What is a listed property?
The listing system came about in 1947, and was put in place to protect buildings which are considered to be of special architectural or historical interest. If a building is listed, permission must be sought from the local planning authority before making any changes that could have an effect on its appearance.
The United Kingdom’s listed buildings are divided into various categories:
- Grade I (England and Wales) or A (Scotland and N. Ireland) – A building of exceptional historical and/or architectural significance.
- Grade II* (England and Wales), B (Scotland) or B+ (N. Ireland) – An especially interesting building, with historical and/or architectural importance.
- Grade II (England and Wales), C (Scotland) or B1/B2 (N. Ireland) – A building of special interest, which needs to be preserved.
The ownership of a listed property comes with a greater responsibility than other types of building. It will be up to you to make sure that the condition of the property is maintained and preserved for future generations.
This is not to say, though, that you will never be able to make any changes; you just need to have the appropriate planning permission in place to make sure that you have fulfilled your legal obligations to preserve the building’s character.
Conservation areas are places considered to be of particular importance, historically and/or architecturally. These areas can include a number of both listed and unlisted buildings. If your building is listed, then the listing applies to the whole property – inside and outside, and conservation area laws act in partnership with listed building regulations. If your building is not listed, but you live in a conservation area, you will still need to obtain conservation area consent in addition to applying for the usual planning permission before making any changes.
Are you house-hunting? Our handy guides could help.
What are the advantages of owning a listed building?
You may find that the pleasure you get from owning a piece of history, with all its charm, its quirks and its character, is worth the extra effort it takes to make sure that all the legal boxes are ticked when carrying out improvements, whether it be maintenance or restoration.
If you own a listed property, or live in a conservation area you may qualify for grants to help pay for repair work or improvements on the building, however this is not guaranteed. If you do choose a home in a conservation area, you will probably have fallen for its period charm, so it will be comforting to know that significant changes to every home in the neighbourhood will be restricted in order to preserve the character of the area.
A great advantage of owning an older property is that they often come with beautiful original features, like wooden beams, bay windows or open fireplaces.
Older properties quite often benefit from a generous garden with mature plants and trees. If you buy a house with a large garden, you will need to consider whether you will find that maintaining it is botanic bliss or an onerous chore.
What are the problems with owning a listed building?
One of the defining characteristics of listed properties is that they are old. Since the time of the property’s construction, the materials it was built with may have become weathered or outmoded, or both, and the skills and materials required to do any repairs or maintenance work are likely to be rarer and more expensive than their modern equivalents. Look for a Chartered Surveyor who specialises in period properties and can advise you as to whether the property is in good structural condition, and whether any repairs will be needed.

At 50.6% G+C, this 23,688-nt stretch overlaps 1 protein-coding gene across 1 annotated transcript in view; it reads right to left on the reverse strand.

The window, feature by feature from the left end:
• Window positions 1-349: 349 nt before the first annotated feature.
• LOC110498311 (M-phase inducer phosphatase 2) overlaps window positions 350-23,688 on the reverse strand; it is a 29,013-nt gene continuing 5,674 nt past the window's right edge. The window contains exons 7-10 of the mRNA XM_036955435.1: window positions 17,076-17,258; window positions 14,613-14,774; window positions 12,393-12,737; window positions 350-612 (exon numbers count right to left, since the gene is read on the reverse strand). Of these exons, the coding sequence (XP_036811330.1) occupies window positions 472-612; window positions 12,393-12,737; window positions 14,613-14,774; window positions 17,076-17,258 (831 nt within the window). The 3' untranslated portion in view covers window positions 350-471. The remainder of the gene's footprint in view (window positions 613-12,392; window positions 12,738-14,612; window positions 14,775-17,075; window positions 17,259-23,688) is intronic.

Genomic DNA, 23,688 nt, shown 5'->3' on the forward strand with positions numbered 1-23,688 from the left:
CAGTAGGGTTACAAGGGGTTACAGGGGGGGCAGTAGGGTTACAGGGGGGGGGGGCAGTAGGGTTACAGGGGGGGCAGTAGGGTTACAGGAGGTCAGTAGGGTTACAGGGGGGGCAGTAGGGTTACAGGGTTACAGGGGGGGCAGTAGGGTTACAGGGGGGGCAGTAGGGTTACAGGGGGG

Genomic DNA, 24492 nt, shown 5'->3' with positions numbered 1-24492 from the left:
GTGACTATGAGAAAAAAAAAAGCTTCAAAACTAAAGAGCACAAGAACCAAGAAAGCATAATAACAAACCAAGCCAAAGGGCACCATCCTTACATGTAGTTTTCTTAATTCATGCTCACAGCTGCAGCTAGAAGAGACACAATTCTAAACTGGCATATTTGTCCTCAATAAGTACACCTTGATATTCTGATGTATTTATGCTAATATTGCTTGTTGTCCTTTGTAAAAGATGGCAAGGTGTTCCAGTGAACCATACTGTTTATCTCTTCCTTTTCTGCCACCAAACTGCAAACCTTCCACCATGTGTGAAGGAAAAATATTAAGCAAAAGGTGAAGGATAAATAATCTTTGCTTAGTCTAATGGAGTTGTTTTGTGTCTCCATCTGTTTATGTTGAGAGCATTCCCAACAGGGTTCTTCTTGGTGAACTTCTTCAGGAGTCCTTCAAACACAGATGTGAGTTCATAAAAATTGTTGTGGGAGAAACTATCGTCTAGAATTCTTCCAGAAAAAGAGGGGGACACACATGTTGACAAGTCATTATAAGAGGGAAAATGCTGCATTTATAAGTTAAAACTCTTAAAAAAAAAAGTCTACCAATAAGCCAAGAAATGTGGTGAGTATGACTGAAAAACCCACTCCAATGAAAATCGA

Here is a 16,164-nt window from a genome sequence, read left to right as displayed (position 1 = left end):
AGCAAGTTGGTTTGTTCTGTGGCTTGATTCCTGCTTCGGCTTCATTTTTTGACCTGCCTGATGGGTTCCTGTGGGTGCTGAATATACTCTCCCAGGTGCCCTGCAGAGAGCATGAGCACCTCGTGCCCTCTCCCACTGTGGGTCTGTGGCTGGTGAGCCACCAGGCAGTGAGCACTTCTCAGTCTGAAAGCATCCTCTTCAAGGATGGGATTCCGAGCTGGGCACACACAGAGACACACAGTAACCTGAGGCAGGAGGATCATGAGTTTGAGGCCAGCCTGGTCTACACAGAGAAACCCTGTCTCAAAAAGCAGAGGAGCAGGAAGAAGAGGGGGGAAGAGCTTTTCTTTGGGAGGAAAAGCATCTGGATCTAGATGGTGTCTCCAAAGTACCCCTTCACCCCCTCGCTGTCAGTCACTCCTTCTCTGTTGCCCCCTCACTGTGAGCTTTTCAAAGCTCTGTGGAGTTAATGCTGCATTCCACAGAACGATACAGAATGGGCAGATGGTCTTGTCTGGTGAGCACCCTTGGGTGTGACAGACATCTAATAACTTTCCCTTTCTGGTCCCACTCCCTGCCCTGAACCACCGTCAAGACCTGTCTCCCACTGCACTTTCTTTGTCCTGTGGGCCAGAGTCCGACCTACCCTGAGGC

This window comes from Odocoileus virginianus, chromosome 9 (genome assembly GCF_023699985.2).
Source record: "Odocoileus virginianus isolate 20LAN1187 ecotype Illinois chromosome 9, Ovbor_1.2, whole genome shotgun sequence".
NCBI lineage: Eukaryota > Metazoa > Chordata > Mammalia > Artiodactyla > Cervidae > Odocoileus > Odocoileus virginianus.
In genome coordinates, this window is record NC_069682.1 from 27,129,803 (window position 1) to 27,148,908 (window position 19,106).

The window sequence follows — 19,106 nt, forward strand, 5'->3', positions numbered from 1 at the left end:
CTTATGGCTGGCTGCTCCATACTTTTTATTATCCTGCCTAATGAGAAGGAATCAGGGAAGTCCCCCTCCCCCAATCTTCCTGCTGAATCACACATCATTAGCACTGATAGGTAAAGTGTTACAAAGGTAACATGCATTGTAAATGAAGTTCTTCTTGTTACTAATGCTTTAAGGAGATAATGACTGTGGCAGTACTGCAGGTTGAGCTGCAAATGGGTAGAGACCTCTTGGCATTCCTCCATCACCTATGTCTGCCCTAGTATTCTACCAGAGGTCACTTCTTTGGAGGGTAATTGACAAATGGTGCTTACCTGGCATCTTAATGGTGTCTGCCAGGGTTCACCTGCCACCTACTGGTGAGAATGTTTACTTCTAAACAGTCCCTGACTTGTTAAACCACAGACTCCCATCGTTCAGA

It is possible that the property may be harder to sell than an equivalent unlisted building, as the word ‘listed’ can make some buyers nervous of the extra responsibility.
There are a vast number of listed properties in the United Kingdom, so it is sensible to assume that not every owner of every listed property will have complied with the necessary planning regulations for changes they have made.
Consider whether some of the original features of a listed building will make it harder for you, or more expensive when you live there. For example, single-glazed windows are not very efficient when it comes to retaining heat, so if you want a warm house you may find yourself facing high energy bills.
If you buy a listed property which has had unauthorised alterations after the date it became listed, and the planning authority does not approve of these changes, it is up to the current owner, i.e. you, to restore the property to its former condition even if the changes were made before you took ownership. There is no expiry date for the enforcement of this, so ask a property solicitor to check carefully that any necessary permissions have been granted before you commit yourself to a purchase. You can find out about planning permission for the building from the Conservation Officer of your Local Authority.
Caring for a Listed Building
If you are buying a listed property, it would be sensible to find a specialist insurance policy specifically tailored to cover your listed building.
As we mentioned before, it is possible to obtain grants for the conservation of your home, so it is a good idea to do some research to find out what help you may be eligible to receive.
For more detailed information on grants and other aspects of owing a listed property in England and Wales, visit English Heritage’s website, in Scotland, Historic Scotland and N. Ireland, NI Direct.
There are different types of listed building status. The Telegraph Property section has a great summary of what to look out for. Listed Buildings - Ask The Expert: HERE